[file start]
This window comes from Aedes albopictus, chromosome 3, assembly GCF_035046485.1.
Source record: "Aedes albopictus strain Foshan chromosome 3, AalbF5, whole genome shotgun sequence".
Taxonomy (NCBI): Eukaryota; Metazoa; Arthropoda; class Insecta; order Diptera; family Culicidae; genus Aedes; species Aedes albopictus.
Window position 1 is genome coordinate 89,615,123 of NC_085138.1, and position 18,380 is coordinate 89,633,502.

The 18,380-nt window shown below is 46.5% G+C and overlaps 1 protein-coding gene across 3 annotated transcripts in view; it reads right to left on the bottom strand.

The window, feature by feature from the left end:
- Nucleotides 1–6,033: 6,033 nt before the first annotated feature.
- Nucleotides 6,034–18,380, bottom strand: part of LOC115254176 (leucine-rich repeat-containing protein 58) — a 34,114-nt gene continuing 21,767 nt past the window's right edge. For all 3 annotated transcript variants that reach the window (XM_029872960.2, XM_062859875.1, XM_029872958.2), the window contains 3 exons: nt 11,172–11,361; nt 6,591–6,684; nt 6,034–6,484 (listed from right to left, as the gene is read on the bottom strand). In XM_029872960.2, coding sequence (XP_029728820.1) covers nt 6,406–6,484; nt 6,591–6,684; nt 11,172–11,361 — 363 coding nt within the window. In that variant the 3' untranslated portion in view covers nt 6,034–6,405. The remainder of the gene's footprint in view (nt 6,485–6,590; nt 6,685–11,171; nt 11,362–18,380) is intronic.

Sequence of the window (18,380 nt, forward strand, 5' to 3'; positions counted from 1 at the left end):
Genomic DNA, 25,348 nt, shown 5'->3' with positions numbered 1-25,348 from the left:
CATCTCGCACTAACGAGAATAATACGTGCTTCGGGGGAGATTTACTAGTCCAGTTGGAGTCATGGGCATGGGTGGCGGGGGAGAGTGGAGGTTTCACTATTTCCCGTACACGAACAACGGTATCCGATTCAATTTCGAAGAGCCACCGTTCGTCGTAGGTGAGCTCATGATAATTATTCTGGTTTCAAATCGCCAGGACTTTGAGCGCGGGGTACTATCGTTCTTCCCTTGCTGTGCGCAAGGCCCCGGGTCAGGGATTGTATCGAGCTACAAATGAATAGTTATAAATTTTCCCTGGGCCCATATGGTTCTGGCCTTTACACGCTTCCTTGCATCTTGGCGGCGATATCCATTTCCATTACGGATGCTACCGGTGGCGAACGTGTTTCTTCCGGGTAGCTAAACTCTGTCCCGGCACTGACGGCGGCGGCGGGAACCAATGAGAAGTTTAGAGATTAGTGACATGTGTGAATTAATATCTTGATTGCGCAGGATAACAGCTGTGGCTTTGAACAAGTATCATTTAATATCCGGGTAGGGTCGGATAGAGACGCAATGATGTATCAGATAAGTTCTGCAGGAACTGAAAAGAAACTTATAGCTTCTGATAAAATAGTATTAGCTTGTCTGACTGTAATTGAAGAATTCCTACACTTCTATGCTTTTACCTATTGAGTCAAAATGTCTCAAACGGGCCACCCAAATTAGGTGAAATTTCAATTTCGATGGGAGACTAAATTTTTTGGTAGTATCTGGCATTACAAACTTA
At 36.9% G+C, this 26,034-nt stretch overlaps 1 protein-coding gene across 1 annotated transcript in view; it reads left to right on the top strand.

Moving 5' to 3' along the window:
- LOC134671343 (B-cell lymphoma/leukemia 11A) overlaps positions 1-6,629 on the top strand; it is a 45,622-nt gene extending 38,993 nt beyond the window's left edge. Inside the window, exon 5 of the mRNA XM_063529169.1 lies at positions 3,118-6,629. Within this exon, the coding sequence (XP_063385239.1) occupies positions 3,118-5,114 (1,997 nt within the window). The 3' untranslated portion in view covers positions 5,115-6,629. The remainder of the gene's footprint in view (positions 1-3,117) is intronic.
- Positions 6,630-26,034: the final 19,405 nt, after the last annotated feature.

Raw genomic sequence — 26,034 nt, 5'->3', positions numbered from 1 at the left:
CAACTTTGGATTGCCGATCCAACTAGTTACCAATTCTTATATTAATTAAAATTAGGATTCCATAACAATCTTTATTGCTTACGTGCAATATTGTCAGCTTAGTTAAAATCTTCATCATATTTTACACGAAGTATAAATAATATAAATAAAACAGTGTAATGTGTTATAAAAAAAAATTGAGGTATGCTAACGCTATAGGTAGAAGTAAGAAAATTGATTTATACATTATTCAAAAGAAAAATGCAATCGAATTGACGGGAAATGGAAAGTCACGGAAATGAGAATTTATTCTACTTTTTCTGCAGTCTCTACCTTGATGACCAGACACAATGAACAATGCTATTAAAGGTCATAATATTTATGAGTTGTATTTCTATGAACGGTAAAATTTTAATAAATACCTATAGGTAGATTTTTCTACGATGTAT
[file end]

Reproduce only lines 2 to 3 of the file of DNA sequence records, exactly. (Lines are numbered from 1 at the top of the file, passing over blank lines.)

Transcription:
Source record: "Aedes albopictus strain Foshan chromosome 3, AalbF5, whole genome shotgun sequence".
Taxonomy (NCBI): Eukaryota; Metazoa; Arthropoda; class Insecta; order Diptera; family Culicidae; genus Aedes; species Aedes albopictus.